Green Bay healthcare waste management regulations focus on compliance. Knowledge of the rules applies to everyone on staff from management down to housekeeping. Every employee in a healthcare facility must be aware of waste segregation, especially when it comes to biomedical waste management processes.
05 / Wisconsin’s state legislature specifies that infectious waste must never be mixed with non-infectious waste (NR 526.06). Is your staff trained in identification of potentially infectious waste? Do they know how to protect themselves when handling infectious waste? Are they using bags displayed with biohazard waste symbols? Are they aware that they are not allowed to transport infectious waste and other waste on the same cart or in the same vehicle unless they’re clearly separated and identified?
06 / Follow guidelines when it comes to sharps. Sharps containment is mandated in Green Bay and throughout Wisconsin to be “contained in rigid, puncture-resistant labeled containers made of materials including but not limited to metal or rigid plastic, designed to prevent the loss of the contents and labeled with a visible biohazard emblem or with the visible words “biohazard”, “sharps” or “infectious waste”.(NR 526.07)
07 / When it comes to minimum requirements for storage of infectious waste, did you know that Wisconsin law specifies that no one can maintain or operate a storage facility containing infectious waste unless certain requirements are met? For example, wooden floors or carpeting may not be used in a storage area and the storage area must be designated only for infectious waste in their containers? Not only that, but the storage area can’t be exposed to weather and is limited to authorized personnel. [NR 526.09(4)]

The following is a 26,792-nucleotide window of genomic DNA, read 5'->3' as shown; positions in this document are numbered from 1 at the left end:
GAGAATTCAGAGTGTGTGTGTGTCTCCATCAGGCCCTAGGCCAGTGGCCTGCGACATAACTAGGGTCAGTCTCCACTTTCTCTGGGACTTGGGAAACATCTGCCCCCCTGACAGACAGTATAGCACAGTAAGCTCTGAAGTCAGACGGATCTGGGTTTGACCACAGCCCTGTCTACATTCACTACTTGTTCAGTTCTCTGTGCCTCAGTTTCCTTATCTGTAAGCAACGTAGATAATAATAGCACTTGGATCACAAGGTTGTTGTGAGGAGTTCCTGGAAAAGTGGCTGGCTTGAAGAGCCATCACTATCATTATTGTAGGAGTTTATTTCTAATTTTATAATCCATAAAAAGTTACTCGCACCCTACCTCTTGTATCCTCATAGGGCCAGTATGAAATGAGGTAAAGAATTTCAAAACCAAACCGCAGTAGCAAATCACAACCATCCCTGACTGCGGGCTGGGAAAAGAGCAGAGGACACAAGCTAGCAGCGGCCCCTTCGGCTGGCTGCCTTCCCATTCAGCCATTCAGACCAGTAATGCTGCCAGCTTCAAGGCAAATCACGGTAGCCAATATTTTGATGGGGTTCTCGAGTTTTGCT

08 / Medical waste management in any state, including Wisconsin, also means medical waste reduction. As such, medical facilities are responsible for adoption of written medical waste reduction policies. The goal is to reduce the amount of medical waste generated by that facility. You’ll find the specifications under Wisconsin’s legislative Medical Waste Reduction Policy (NR 526.17). This isn’t a suggestion. It’s the law.
09 / Avoid penalties and fines for non-compliance. Medical waste management laws (DNR) can mandate penalties of up to $25,000 for each day (per violation) that a violation persists. Reduce the risk for fines and penalties by properly packaging biohazard and other medical waste for transportation in compliant, rigid containers. Categorize medical waste. Waste audits and proper waste stream segregation is essential. Never put hazardous waste in a sewer, as you will be cited for doing so. Dumping any type of hazardous waste can get you jail time.
10 / Take the time to properly train every employee. Fines for inadequate employee training is applicable. The responsibility of all medical waste generators who may deal with the handling, dispensing, storage, collection, and disposal of hazardous waste must train their personnel. Training sessions must be documented.
Daniels Health supports Green Bay healthcare waste management
Biomedical waste management is serious business. Daniels Health provides the vast resources, services, and products to ensure medical waste management protocols in Green Bay and throughout the state of Wisconsin are followed. Protect your employees from injury or exposure to potentially hazardous substances. For more information about Daniels Health or how we can help you maintain compliance in Green Bay, contact us!